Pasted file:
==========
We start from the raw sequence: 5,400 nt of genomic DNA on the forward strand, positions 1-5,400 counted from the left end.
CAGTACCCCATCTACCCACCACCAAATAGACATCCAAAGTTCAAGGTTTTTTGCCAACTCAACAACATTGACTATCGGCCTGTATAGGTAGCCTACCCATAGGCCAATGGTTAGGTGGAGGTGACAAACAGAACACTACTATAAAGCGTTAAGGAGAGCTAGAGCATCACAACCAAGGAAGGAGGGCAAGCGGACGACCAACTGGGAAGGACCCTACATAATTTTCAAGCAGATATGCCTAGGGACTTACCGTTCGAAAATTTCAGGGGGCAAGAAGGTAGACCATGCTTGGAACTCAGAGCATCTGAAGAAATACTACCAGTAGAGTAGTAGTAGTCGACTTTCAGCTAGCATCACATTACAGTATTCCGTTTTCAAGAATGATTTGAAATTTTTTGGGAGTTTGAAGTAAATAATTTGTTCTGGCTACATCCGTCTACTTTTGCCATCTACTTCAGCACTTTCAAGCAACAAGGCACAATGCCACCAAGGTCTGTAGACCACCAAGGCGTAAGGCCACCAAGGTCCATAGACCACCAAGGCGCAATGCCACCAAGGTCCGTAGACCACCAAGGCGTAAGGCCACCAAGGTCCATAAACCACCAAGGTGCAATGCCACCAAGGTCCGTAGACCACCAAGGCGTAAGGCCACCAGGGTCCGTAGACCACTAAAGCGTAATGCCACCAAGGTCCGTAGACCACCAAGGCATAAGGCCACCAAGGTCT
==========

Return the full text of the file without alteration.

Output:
We start from the raw sequence: 5,400 nt of genomic DNA on the forward strand, positions 1-5,400 counted from the left end.
CAGTACCCCATCTACCCACCACCAAATAGACATCCAAAGTTCAAGGTTTTTTGCCAACTCAACAACATTGACTATCGGCCTGTATAGGTAGCCTACCCATAGGCCAATGGTTAGGTGGAGGTGACAAACAGAACACTACTATAAAGCGTTAAGGAGAGCTAGAGCATCACAACCAAGGAAGGAGGGCAAGCGGACGACCAACTGGGAAGGACCCTACATAATTTTCAAGCAGATATGCCTAGGGACTTACCGTTCGAAAATTTCAGGGGGCAAGAAGGTAGACCATGCTTGGAACTCAGAGCATCTGAAGAAATACTACCAGTAGAGTAGTAGTAGTCGACTTTCAGCTAGCATCACATTACAGTATTCCGTTTTCAAGAATGATTTGAAATTTTTTGGGAGTTTGAAGTAAATAATTTGTTCTGGCTACATCCGTCTACTTTTGCCATCTACTTCAGCACTTTCAAGCAACAAGGCACAATGCCACCAAGGTCTGTAGACCACCAAGGCGTAAGGCCACCAAGGTCCATAGACCACCAAGGCGCAATGCCACCAAGGTCCGTAGACCACCAAGGCGTAAGGCCACCAAGGTCCATAAACCACCAAGGTGCAATGCCACCAAGGTCCGTAGACCACCAAGGCGTAAGGCCACCAGGGTCCGTAGACCACTAAAGCGTAATGCCACCAAGGTCCGTAGACCACCAAGGCATAAGGCCACCAAGGTCT